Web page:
MCPL logo

Marathon County Public Library

Skip Navigation Holiday hours: All MCPL locations will be closed by 5pm on Wed., 11/27, and closed all day Thu., 11/28.

Learn More About Penokee Hills Wetlands

May 7, 2015

On Thursday, May 14, residents in our community have the opportunity to learn about and discuss an area of the state many have heard about in the last few years, and an area that is near and dear to me personally: the Penokee Hills region of northern Wisconsin.

Tracy Hames, executive director of the Wisconsin Wetlands Association, will be at MCPL Wausau to talk specifically about wetlands scattered through the roughly 25-mile Penokee-Gogebic range that stretches through Ashland and Iron counties. Hames will show photos, maps and other graphics and discuss the important ecological role these wetlands play in an area brimming with forests, lakes and streams. The talk begins at 6:30 p.m.

If the area sounds familiar, it’s because mining company Gogebic Taconite (G-Tac) several years ago announced its intent to mine taconite (low-grade iron) from a swath of land 4.5 miles long, 1,000 feet wide and nearly 1,000 feet deep, which would’ve made it the world’s largest open-pit taconite mine. A report funded by G-Tac estimated some 700 permanent and 1,000 temporary jobs would be created from mining operations – significant numbers in a region mired in some of the highest unemployment rates in the state.

From the start, the plan was saddled with controversy and opposition – including intense opposition from the Bad River Band of Lake Superior Ojibwe, which claimed the mine would cause irreparable damage to the Bad River Watershed and was an assault on Tribal sovereignty over air and water quality control in its own reservation. The headwaters of the Bad River begin in the Penokee Hills and meander north through the Tribe’s reservation before reaching Lake Superior, the largest freshwater body of water in the world.

All of the controversy came to a halt in late March, when G-Tac announced it would withdraw its pre-application notice and cease all plans to mine the area. It was not opposition that spurred the company to drop (for now) its mining plans. The company’s own environmental analysis “revealed wetland issues that make major continued investment unfeasible at this time,” G-Tac President Bill Williams said. It is those same wetlands that Hames will discuss on May 14.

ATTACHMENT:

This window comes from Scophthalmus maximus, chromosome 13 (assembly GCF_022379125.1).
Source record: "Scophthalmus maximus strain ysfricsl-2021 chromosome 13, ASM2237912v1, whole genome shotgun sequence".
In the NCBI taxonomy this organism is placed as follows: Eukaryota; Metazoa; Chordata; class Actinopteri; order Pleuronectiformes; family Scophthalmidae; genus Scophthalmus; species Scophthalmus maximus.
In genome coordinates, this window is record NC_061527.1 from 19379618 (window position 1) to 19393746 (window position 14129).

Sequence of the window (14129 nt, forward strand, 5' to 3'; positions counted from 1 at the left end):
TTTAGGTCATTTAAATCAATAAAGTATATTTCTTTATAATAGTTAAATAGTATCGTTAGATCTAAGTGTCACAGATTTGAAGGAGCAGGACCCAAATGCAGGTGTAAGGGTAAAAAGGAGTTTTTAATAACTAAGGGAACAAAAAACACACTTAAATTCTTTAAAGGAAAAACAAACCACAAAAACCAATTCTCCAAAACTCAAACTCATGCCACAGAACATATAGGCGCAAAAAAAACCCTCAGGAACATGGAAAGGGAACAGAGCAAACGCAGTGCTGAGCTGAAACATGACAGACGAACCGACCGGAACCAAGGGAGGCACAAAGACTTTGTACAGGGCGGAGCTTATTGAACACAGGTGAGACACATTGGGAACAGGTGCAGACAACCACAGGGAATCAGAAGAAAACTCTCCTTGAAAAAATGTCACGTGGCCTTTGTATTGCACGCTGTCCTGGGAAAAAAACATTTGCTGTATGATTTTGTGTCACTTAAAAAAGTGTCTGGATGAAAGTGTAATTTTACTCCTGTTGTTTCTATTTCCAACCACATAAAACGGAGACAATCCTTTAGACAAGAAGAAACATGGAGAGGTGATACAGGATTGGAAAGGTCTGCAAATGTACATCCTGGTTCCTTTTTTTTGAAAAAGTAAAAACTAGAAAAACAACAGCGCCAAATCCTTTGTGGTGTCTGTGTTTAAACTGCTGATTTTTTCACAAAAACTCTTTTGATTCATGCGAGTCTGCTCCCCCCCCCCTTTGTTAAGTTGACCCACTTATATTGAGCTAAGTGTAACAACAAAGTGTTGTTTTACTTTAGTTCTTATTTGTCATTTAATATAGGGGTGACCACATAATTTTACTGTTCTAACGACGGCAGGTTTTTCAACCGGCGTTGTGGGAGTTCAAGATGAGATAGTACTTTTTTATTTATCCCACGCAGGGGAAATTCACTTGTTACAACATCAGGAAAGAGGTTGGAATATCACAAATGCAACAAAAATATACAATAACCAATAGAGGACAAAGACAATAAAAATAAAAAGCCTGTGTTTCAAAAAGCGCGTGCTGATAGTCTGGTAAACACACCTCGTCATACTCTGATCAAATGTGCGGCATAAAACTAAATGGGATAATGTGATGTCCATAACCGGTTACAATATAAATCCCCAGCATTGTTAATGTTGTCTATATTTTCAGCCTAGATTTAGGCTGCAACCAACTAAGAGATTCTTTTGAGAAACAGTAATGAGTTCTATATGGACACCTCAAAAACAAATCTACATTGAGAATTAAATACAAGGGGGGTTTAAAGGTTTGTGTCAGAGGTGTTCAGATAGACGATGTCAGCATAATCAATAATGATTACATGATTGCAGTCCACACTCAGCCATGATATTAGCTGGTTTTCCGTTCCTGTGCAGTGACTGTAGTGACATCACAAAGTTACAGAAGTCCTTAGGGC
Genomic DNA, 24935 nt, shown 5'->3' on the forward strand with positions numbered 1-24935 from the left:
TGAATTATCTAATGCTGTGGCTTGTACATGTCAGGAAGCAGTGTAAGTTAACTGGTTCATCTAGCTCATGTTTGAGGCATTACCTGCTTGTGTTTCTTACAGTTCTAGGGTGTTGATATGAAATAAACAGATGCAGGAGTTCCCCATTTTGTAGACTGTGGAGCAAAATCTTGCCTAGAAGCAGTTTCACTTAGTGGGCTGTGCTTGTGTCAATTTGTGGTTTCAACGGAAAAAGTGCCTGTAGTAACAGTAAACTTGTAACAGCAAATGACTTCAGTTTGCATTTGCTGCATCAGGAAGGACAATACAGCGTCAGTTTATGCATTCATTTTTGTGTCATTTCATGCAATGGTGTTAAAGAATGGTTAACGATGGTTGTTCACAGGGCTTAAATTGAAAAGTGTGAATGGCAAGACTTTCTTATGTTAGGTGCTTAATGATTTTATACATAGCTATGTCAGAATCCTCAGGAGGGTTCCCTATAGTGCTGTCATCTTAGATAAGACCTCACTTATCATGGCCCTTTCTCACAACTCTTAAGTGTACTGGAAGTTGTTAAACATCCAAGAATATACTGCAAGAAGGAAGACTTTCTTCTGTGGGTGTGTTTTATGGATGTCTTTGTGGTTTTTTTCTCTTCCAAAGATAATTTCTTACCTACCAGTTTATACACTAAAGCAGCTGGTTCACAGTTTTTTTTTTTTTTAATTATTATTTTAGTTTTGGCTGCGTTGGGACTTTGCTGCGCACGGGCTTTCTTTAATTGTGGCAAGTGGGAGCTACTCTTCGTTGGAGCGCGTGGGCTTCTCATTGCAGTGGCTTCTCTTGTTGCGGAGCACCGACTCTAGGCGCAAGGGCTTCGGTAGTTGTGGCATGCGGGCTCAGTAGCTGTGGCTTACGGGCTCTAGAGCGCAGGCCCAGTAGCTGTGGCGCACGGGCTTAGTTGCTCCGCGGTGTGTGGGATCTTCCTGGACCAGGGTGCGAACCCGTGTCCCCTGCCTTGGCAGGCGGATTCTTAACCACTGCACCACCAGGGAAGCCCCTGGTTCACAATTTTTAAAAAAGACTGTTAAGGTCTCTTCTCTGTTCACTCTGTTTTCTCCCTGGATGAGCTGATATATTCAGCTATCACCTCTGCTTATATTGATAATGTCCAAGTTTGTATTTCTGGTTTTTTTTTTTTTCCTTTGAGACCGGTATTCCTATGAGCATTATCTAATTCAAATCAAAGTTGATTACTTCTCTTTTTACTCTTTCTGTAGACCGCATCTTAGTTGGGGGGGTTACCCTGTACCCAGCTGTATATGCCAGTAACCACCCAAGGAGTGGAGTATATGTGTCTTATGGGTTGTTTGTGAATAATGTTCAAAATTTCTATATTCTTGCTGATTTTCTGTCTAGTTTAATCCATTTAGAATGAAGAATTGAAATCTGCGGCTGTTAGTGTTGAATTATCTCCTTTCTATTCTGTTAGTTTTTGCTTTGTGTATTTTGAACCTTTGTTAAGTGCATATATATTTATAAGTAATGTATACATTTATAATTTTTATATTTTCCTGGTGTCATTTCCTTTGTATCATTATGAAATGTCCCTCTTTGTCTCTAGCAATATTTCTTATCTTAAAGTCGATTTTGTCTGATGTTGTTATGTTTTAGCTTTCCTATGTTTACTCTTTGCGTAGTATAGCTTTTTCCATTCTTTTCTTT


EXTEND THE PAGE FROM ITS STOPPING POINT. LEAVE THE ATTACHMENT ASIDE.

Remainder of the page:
So, why is this area important to me personally? I spent four years (2006-2010) as a reporter with The Daily Press in Ashland, and covered a wide range of environmental stories for the paper, including some centered in the Penokees: research on the endangered pine marten that makes its home in the area, tourists drawn to the natural resources and water quality in the region’s many lakes and rivers. I’ve hiked portions of the North Country Trail just north of the proposed mine and waded through rivers and creeks in feeble attempts at fly-fishing. I stood in the Bad River and held a 4-foot sturgeon making its way upstream from Lake Superior to spawn (for a reporting assignment, not for sport). To me and many others, it is a place of incomparable beauty that Wisconsinites and everyone else should see and appreciate for themselves.

If you haven’t guessed by now, I personally was happy to hear G-Tac had abandoned its mining plans. Yes, the region would’ve benefitted from economic activity and job creation, but at what cost? I never believed claims the mine could be developed in an environmentally safe way. Not something of the magnitude proposed by G-Tac, and not in this area. Worse yet, this mining project would be active for 50 years or so and would have permanently altered a region that took tens of thousands of years or longer to develop.

Hames and the Wisconsin Wetlands Association never took an official stance against the mine. In fact, we planned this program before mining plans were abandoned and as we organized it, I made sure this would not be full of anti-mining sentiment, but a science-based discussion about the wetlands, of the potential impacts to wetlands if mining operations came to fruition and an ecological/biological understanding of the aesthetic beauty visible to the naked eye.

I’m glad he’s willing to share more information about a region we’ve all heard so much about, and I hope this talk will motivate others to see the Penokee region with their own eyes.
Chad Dally is a library specialist at MCPL Wausau. His views do not necessarily represent those of the Marathon County Public Library.
 
For More Information

 



Wisconsin Nature